to the most powerful underground nuclear explosion yet conceived,
pointing to to the potential danger of nuclear radiation leaking into the
sea and air, and of seismic shock and tidal waves reaching our shores.
Even the Canadian government, never a forceful critic of
American policy, has, through the mouths of its External Affairs and
Environment ministers, called for the cancellation of the Amchitka
blast.
In the United States, as well, various scientists and politicians
have attacked this explosion whose total cost is $190 million, labelling
it "a pointless experiment in support of an unnecessary weapon," and
"an experiment waiting to be cancelled." With the Strategic Arms
Limitation Talks between the United States and the Soviet Union
showing signs of progress, and with American policy towards China
beginning to shed its twenty-year obsession with containment and
anti-communism the logic of the Anti-Ballistic Missile program with its
nuclear-tipped rockets is dubious in the extreme.
Yet the AEC and the Pentagon assure the American public that
"the alternative to not testing this particular explosive would be to
make impossible the development of nuclear weapons technology of
significance to our national security requirements." Neither Congress
nor Richard Nixon, an old spokesman for the military-industrial
complex, are likely to over-rule this.
What has been lacking in so much of the opposition by B.C. and
other groups to the Amchitka blast is an elementary understanding of
American military strategy, of which Amchitka is but a tiny part, and
of Canadian support for that strategy ever since 1945. Bodies such as
the Real Estate Board of Vancouver or the Liberal Party of B.C., or the
Premiers' Conference, meeting at Victoria, which have never been
critics of American involvement in Vietnam or of Canada's junior
partnership to American military and economic policy, have suddenly
become paper tigers over Amchitka.
However, any protest against Amchitka that is to raise people's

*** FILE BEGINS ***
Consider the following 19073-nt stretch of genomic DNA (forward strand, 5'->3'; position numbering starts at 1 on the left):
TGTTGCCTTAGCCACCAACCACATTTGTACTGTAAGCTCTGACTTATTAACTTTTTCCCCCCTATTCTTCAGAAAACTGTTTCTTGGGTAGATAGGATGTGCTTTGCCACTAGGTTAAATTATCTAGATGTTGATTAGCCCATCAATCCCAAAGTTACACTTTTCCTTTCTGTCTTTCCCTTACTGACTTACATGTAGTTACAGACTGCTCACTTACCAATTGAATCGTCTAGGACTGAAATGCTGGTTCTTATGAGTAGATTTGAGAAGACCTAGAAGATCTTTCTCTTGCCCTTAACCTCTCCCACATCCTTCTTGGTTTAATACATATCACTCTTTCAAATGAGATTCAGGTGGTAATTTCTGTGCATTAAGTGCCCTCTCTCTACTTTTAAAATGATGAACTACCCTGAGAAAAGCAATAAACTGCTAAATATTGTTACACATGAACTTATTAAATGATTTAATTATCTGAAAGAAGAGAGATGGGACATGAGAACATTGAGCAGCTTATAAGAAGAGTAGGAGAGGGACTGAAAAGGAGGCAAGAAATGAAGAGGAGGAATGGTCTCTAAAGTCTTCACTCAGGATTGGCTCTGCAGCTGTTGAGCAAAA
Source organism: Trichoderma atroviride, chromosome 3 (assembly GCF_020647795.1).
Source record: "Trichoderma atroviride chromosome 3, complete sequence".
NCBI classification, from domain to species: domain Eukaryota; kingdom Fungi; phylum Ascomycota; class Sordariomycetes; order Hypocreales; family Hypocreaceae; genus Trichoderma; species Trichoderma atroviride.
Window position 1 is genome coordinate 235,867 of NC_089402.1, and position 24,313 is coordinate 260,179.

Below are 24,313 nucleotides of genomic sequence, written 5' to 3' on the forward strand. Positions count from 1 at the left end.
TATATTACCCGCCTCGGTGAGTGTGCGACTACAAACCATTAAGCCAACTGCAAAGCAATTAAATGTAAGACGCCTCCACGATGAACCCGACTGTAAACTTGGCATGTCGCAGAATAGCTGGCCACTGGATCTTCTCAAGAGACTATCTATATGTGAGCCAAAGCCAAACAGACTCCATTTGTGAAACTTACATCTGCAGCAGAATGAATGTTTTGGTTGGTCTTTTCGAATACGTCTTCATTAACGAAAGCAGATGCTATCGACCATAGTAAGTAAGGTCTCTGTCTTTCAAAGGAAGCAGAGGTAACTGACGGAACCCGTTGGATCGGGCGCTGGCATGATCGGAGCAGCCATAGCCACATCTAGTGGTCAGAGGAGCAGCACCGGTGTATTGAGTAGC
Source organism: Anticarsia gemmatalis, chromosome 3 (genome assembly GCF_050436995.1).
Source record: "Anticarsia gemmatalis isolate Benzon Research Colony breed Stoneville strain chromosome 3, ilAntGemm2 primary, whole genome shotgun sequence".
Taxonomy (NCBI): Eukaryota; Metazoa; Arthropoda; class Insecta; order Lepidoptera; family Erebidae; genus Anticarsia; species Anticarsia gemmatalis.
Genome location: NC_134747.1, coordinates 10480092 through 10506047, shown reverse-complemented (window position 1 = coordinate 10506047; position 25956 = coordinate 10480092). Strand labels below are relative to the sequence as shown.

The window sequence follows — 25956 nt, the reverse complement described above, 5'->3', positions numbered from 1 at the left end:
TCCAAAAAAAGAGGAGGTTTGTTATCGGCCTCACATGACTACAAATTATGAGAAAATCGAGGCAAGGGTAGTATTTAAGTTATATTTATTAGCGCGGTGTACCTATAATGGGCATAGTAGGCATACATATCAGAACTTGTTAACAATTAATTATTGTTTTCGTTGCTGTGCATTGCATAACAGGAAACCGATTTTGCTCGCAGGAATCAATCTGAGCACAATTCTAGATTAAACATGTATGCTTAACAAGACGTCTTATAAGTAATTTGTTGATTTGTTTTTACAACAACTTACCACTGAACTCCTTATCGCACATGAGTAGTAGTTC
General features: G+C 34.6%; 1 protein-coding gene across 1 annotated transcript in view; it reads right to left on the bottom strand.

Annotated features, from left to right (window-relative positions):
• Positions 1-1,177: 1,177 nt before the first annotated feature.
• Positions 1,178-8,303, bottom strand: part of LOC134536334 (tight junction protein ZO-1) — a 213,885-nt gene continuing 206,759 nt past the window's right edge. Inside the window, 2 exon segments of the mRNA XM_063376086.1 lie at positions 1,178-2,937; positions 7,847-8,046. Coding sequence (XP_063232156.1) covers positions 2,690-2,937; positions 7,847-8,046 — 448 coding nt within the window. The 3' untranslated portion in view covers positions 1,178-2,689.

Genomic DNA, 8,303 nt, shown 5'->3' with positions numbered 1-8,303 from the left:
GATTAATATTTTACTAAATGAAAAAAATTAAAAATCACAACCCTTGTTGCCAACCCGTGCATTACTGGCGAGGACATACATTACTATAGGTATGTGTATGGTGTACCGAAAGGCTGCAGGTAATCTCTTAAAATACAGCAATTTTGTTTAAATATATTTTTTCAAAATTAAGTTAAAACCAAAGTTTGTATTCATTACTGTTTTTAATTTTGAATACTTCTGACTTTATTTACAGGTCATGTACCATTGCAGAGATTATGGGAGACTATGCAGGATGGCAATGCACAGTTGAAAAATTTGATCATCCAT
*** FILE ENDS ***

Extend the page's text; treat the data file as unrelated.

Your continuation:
consciousness and lead to significant change must be directed against
the very structures of continentalism and imperialist integration, of
which Liberal governments from Mackenzie King's to Trudeau's and
provincial  governments  such as Bennett's have been a  mainstay.  A
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political   critique   of   Amchitka   is,   therefore,   a  criticique  of  the
colonialism of the Canadian ruling class and a call to militant action.
American strategy since 1945 has been directed at containing
both the Soviet Union and China, militarily, economically, and
politically, while developing and consolidating a far-flung American
Empire. Techniques of American domination have ranged from the
deployment of American troops in Germany, Korea, Formosa, and
Japan, military intervention in support of right-wing governments in
Indo-China and Latin America, subversion and cultural penetration, to
economic hegemony through the Marshall Plan, direct capital
investment, the multi-national corporation, the reserve position of the
dollar, etc
Beyond these, the United States has developed a fantastic nuclear
force, not simply as a defence against "aggressive" Soviet or Chinese
policy, but as an instrument for reinforcing its hegemony over the
so-called free world.
It was the United States, not the Soviet Union, that first
developed atomic weapons, and the military-industrurial complex has